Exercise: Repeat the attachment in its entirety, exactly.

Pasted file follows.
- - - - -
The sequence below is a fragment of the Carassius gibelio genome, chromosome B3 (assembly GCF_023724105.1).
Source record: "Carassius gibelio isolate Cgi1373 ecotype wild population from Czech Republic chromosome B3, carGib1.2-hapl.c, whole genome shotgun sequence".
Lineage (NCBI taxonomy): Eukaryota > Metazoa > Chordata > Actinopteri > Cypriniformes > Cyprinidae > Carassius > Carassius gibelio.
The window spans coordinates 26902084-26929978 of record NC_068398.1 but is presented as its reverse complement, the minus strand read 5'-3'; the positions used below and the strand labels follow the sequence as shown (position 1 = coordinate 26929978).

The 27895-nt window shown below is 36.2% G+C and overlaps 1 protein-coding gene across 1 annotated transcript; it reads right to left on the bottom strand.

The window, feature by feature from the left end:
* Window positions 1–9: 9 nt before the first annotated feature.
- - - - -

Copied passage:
The sequence below is a fragment of the Carassius gibelio genome, chromosome B3 (assembly GCF_023724105.1).
Source record: "Carassius gibelio isolate Cgi1373 ecotype wild population from Czech Republic chromosome B3, carGib1.2-hapl.c, whole genome shotgun sequence".
Lineage (NCBI taxonomy): Eukaryota > Metazoa > Chordata > Actinopteri > Cypriniformes > Cyprinidae > Carassius > Carassius gibelio.
The window spans coordinates 26902084-26929978 of record NC_068398.1 but is presented as its reverse complement, the minus strand read 5'-3'; the positions used below and the strand labels follow the sequence as shown (position 1 = coordinate 26929978).

The 27895-nt window shown below is 36.2% G+C and overlaps 1 protein-coding gene across 1 annotated transcript; it reads right to left on the bottom strand.

The window, feature by feature from the left end:
* Window positions 1–9: 9 nt before the first annotated feature.